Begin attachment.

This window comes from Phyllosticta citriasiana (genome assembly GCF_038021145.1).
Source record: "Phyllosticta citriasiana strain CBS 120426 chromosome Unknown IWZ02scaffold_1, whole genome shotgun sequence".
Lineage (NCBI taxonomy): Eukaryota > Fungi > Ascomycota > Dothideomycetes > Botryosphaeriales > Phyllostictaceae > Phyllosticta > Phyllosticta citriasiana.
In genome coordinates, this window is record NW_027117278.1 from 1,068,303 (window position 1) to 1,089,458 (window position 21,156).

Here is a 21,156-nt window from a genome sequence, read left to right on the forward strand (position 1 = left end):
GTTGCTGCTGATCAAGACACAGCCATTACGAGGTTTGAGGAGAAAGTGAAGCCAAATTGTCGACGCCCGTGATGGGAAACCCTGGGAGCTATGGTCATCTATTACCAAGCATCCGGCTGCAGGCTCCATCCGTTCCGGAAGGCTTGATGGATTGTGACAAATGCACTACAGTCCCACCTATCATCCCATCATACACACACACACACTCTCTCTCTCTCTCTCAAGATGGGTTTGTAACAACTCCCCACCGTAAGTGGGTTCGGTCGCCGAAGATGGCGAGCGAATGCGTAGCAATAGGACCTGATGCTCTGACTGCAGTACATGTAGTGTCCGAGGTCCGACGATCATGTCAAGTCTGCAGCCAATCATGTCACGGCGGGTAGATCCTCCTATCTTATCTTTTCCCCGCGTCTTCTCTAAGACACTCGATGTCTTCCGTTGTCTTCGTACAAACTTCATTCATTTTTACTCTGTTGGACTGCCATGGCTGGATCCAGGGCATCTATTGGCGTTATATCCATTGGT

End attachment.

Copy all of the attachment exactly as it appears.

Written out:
This window comes from Phyllosticta citriasiana (genome assembly GCF_038021145.1).
Source record: "Phyllosticta citriasiana strain CBS 120426 chromosome Unknown IWZ02scaffold_1, whole genome shotgun sequence".
Lineage (NCBI taxonomy): Eukaryota > Fungi > Ascomycota > Dothideomycetes > Botryosphaeriales > Phyllostictaceae > Phyllosticta > Phyllosticta citriasiana.
In genome coordinates, this window is record NW_027117278.1 from 1,068,303 (window position 1) to 1,089,458 (window position 21,156).

Here is a 21,156-nt window from a genome sequence, read left to right on the forward strand (position 1 = left end):
GTTGCTGCTGATCAAGACACAGCCATTACGAGGTTTGAGGAGAAAGTGAAGCCAAATTGTCGACGCCCGTGATGGGAAACCCTGGGAGCTATGGTCATCTATTACCAAGCATCCGGCTGCAGGCTCCATCCGTTCCGGAAGGCTTGATGGATTGTGACAAATGCACTACAGTCCCACCTATCATCCCATCATACACACACACACACTCTCTCTCTCTCTCTCAAGATGGGTTTGTAACAACTCCCCACCGTAAGTGGGTTCGGTCGCCGAAGATGGCGAGCGAATGCGTAGCAATAGGACCTGATGCTCTGACTGCAGTACATGTAGTGTCCGAGGTCCGACGATCATGTCAAGTCTGCAGCCAATCATGTCACGGCGGGTAGATCCTCCTATCTTATCTTTTCCCCGCGTCTTCTCTAAGACACTCGATGTCTTCCGTTGTCTTCGTACAAACTTCATTCATTTTTACTCTGTTGGACTGCCATGGCTGGATCCAGGGCATCTATTGGCGTTATATCCATTGGT